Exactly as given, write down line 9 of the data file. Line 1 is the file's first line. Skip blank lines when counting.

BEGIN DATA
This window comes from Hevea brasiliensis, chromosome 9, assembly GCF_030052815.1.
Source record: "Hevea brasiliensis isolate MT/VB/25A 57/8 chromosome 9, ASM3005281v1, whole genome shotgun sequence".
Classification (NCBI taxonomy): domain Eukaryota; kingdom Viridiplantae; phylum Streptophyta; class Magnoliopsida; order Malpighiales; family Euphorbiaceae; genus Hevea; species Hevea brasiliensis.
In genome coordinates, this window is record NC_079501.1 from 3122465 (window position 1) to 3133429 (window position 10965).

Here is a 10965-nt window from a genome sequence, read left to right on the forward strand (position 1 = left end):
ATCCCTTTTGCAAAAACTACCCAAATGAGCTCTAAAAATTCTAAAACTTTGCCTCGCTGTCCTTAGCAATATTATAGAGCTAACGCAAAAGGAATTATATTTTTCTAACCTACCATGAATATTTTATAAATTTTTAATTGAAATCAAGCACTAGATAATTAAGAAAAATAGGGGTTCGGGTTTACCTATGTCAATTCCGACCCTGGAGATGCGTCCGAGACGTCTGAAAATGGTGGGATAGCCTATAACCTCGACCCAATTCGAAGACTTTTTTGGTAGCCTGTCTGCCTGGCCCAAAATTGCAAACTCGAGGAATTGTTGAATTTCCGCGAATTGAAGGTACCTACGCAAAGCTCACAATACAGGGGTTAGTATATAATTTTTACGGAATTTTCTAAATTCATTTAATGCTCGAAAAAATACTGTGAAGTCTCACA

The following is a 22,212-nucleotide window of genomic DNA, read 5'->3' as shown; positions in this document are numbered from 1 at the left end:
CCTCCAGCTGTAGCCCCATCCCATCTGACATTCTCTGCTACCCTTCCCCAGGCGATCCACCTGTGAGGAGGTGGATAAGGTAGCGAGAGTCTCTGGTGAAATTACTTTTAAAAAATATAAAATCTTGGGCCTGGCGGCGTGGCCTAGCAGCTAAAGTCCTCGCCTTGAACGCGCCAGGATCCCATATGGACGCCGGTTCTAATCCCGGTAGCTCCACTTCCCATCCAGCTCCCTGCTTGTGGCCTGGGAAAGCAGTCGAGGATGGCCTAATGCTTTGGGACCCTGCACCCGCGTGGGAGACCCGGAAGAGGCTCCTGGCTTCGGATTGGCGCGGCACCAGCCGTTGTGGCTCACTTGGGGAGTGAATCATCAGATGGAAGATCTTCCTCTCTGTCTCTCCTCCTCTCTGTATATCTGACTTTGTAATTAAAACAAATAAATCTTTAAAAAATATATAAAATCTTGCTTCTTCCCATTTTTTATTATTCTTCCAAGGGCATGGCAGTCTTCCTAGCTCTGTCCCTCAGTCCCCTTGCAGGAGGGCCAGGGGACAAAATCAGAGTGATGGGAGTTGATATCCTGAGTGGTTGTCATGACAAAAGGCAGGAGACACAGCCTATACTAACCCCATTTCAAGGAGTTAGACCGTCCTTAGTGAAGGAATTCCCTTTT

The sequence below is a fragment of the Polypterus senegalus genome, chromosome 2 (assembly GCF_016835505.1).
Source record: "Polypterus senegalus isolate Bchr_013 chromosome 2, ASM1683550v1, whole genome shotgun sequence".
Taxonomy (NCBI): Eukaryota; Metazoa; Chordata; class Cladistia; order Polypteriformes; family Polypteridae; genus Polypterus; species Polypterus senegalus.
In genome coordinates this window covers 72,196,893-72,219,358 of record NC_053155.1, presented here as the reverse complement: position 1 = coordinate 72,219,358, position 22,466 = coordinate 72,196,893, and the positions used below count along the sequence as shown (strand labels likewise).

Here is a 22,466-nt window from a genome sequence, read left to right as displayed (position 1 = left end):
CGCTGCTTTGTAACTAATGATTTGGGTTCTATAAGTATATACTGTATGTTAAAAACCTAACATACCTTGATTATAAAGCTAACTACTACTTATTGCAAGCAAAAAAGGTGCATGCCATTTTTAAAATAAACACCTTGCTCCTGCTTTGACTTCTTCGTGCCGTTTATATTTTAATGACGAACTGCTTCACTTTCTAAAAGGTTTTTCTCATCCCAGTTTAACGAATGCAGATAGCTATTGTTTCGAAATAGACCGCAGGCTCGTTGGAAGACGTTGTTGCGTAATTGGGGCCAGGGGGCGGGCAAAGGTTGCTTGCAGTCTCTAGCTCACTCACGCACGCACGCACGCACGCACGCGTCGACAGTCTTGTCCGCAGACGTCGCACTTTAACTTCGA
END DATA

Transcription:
The sequence below is a fragment of the Polypterus senegalus genome, chromosome 2 (assembly GCF_016835505.1).